With the shocking news of the passing of Bob Probert today at the age of 45, it’s tough to gauge just what the reaction would be to losing a guy whose aura on the ice was one that instilled fear in opponents. He was the rogue sheriff in a somewhat lawless era of the NHL. An era where the “code” dictated the laws between enforcers and an era where messing with another team’s superstar could turn a hockey game into a now abused cliché about how you went to the fights and a hockey game broke out.
I’m old enough to say that I was at the perfect age to believe that Bob Probert was an indestructible force in the NHL. A guy who would stand up for your teammates no matter what and he’d make “the bad guys” pay for their transgressions and he would do it out of respect for his teammates and for the game itself. After all, if there wasn’t guys like Bob Probert out on the ice taking care of business when their teammates were wronged, who was going to handle it? Back in the 80s, the league wasn’t stepping in to mete out punishment, it was up to guys like Probert to do so and he earned the respect of everyone on the ice in doing so. What’s not to love about a guy that does that pulls the respect card like that? Sure the guy had problems in his personal life. He fought demons with cocaine and alcohol abuse for years. He was arrested. He was banned from going to some road games because he wasn’t allowed to cross the border. What makes people love a guy with so many flaws like this? He was kind to those off the ice. A man with a huge heart who would take the time to ask how you were doing even though his celebrity status should’ve meant he never had to do that. He would do it anyhow, just like how any of us regular schmoes might if we were in those superstar shoes. Bob Probert was just a regular guy that made it big and we rooted for him to do well because it felt like he was one of us making it big.
What are others saying about this iconic figure of skill, protection and pugilism on the rink and a caring man off of it? The plaudits are many. Join us after the jump to read more.
Young kids won’t understand our fascination with Probert. They don’t make his kind anymore. They don’t encourage it and they don’t tolerate it. But there is a reason you still see people wearing his jersey at Joe Louis Arena, more than 15 years since he last played for Detroit.
Coming up in the 1980s, Bob Probert was the sort of warrior they now model video game characters after. Relentless. Brutal. Single-minded. Unafraid of blood. He was an enforcer, a goon, a guy whose main purpose was to make sure nobody messed with his team’s stars. Someone touched Steve Yzerman? Bob Probert touched back hard. Someone ran the goalie? Probert ran him harder.
Don Cherry reflects on Probert the fighter and showman. Reading all of this piece by Chris Johnston – The Canadian Press is a must.
Cherry remembers attending a game where Probert was set to have a rematch with Troy Crowder after the two had staged a memborable fight earlier in the season. Everyone in the building was abuzz with anticipation.
“I said to the linesman before, ‘If they get started don’t break them up.’ The linesman said, ‘Are you kidding? I want to see it, too,”‘ recalled Cherry. “The puck was up in the other end and everyone was watching Probert and Crowder. I remember he hit Crowder so hard, his helmet went about 10 feet in the air.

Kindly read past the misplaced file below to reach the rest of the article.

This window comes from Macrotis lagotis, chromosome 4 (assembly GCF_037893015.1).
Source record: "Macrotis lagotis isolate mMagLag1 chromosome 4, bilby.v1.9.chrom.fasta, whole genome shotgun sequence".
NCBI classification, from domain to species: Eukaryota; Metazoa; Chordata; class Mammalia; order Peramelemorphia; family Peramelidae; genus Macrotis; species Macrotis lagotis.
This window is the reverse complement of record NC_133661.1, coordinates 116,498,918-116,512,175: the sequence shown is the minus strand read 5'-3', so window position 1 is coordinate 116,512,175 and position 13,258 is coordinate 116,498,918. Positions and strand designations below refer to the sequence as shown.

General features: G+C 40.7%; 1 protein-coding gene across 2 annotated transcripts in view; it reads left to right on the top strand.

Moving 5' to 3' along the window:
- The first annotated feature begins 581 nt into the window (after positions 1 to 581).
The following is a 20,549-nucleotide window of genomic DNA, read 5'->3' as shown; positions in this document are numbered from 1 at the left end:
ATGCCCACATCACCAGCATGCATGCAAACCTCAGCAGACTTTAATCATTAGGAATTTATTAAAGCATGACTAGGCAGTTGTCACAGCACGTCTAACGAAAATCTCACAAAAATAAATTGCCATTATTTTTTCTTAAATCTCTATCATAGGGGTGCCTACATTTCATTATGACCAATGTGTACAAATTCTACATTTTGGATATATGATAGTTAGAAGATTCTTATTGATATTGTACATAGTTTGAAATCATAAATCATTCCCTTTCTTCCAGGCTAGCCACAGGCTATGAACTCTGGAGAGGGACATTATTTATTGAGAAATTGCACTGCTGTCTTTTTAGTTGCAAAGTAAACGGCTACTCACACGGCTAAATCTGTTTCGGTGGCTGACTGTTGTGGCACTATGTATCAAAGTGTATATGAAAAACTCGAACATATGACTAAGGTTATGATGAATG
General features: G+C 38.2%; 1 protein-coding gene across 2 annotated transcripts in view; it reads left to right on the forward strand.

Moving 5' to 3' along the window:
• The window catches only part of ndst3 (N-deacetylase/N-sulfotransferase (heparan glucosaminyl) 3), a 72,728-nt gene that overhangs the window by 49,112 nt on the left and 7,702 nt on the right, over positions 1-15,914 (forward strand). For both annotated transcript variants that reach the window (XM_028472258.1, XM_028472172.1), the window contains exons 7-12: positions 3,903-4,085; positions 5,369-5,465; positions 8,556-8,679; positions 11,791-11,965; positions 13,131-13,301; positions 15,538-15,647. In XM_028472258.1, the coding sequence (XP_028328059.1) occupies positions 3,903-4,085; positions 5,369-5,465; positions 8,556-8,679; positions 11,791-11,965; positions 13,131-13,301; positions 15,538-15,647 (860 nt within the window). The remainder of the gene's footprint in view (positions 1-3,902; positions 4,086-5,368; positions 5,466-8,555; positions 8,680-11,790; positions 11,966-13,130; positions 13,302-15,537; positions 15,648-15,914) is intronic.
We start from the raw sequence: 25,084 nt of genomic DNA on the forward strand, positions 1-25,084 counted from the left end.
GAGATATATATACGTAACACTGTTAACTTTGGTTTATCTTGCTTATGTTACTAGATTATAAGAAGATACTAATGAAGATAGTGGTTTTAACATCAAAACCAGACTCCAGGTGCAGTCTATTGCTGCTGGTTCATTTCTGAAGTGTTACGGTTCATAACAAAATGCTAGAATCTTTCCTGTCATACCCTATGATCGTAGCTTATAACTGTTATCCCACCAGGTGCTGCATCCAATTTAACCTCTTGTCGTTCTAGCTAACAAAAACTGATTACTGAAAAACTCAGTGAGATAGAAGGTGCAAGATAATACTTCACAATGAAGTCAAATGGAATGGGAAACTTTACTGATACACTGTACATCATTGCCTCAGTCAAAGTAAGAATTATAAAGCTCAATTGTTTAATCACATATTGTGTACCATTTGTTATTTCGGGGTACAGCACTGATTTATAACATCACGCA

“It was a dandy.”
Joey Kocur, a teammate and opponent of Probert’s on the ice reflects on a lost friend.
“My favourite memory of Bob would be sitting down before a game, going over the opposing lineup and picking and choosing who would go first and if the goalie would be safe or not,” Kocur said in a statement. “It was great to be able to go out on the ice knowing that he had my back and I had his.
“He was like the brother I never had.”
Versus’ Adrian Dater hears from both Ian Laperriere and Stu Grimson, legendary fighters in their own right.
“He was the scariest player I ever played against, for sure,” Philadelphia Flyers fighter Ian Laperriere said. “I never fought him, but he chased me around a lot.”
Stu Grimson elaborates a bit more on Probert the man off the ice.
Grimson said he got to know Probert better when their careers were both over. Together, they were part of a contingent of ex-players who went to Afghanistan to visit with Canadian troops several years ago.
“We got to sit down and talk more and it was good. We played a lot of ball hockey with the troops and had a good time,” Grimson said. “I locked horns with Bob probably more than anybody else in my career. We always had a kind of unspoken connection, that most fighters do.”
Aaron Portzline of the Puck Rakers Blog caught up with Flyers enforcer Jody Shelley, a guy whose career was really carved through by what guys like Probert did years ago. Shelley has nothing but admiration for the man.
Shelley called him “Mr. Probert” when he asked Probert to fight in the first period.
“When I asked him to fight the first time, I heard the words come out of my mouth, and I thought, ‘Oh god, I’m done.’ He said no problem. The puck dropped and there we go.”
Shelley never met Probert away from the ice, he said.
“I never got to shake the man’s hand and say thanks to him,” Shelley said. “Thanks for the great memories, thanks for showing us younger guys the way, and thanks for giving me a chance to “go” with him when I was just a young guy coming up in the league.
“But, you know what? I got to meet him on the ice, doing his business. And that’s a special way to meet him.”
(Photo courtesy: Glen Cratty/Allsport/Getty Images)